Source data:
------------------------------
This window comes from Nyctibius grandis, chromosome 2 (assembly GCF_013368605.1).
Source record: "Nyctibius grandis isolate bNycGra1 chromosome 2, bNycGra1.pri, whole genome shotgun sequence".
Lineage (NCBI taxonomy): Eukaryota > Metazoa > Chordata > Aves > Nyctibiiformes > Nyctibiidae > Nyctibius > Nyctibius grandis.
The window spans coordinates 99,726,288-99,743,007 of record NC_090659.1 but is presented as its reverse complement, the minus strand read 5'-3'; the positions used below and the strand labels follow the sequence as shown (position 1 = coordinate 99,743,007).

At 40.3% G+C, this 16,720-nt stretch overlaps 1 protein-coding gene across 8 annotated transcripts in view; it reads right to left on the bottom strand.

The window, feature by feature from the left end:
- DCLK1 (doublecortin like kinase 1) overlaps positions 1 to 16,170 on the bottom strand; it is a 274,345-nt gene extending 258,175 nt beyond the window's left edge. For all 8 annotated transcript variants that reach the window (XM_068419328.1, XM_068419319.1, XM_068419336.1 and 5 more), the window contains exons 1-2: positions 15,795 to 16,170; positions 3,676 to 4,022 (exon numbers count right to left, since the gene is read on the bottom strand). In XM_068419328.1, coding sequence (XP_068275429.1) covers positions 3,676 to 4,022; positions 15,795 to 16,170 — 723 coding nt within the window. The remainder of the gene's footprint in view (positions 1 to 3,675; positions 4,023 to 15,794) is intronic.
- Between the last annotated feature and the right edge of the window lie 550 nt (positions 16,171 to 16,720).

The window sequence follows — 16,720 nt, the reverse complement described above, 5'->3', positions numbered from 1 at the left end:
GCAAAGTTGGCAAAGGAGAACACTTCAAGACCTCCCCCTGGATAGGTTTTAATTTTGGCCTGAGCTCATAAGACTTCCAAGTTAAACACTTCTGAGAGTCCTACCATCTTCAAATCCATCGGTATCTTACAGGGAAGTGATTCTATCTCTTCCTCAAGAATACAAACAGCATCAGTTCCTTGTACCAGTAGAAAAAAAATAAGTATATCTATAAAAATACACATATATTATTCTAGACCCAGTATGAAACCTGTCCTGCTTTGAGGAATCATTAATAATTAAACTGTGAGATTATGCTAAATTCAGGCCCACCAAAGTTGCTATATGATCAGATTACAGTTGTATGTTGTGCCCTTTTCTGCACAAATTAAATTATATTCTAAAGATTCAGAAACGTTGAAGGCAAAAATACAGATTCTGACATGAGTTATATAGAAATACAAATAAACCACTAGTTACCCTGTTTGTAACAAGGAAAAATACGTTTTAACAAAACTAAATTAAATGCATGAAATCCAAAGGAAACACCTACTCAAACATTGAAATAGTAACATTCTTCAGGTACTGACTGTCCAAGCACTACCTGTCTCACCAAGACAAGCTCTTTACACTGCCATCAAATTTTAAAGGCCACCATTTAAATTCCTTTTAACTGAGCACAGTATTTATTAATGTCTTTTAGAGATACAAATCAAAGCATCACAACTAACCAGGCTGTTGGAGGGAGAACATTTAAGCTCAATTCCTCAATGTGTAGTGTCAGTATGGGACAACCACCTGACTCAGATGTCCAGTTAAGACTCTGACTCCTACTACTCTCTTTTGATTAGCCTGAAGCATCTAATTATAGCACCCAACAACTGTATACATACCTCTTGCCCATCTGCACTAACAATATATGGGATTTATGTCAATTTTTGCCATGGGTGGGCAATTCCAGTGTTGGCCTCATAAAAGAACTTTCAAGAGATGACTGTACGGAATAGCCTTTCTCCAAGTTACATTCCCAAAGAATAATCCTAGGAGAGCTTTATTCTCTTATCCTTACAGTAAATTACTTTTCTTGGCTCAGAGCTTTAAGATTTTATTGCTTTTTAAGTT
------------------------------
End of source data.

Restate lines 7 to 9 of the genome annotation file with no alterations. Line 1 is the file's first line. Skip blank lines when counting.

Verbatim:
- DCLK1 (doublecortin like kinase 1) overlaps positions 1 to 16,170 on the bottom strand; it is a 274,345-nt gene extending 258,175 nt beyond the window's left edge. For all 8 annotated transcript variants that reach the window (XM_068419328.1, XM_068419319.1, XM_068419336.1 and 5 more), the window contains exons 1-2: positions 15,795 to 16,170; positions 3,676 to 4,022 (exon numbers count right to left, since the gene is read on the bottom strand). In XM_068419328.1, coding sequence (XP_068275429.1) covers positions 3,676 to 4,022; positions 15,795 to 16,170 — 723 coding nt within the window. The remainder of the gene's footprint in view (positions 1 to 3,675; positions 4,023 to 15,794) is intronic.
- Between the last annotated feature and the right edge of the window lie 550 nt (positions 16,171 to 16,720).

The window sequence follows — 16,720 nt, the reverse complement described above, 5'->3', positions numbered from 1 at the left end: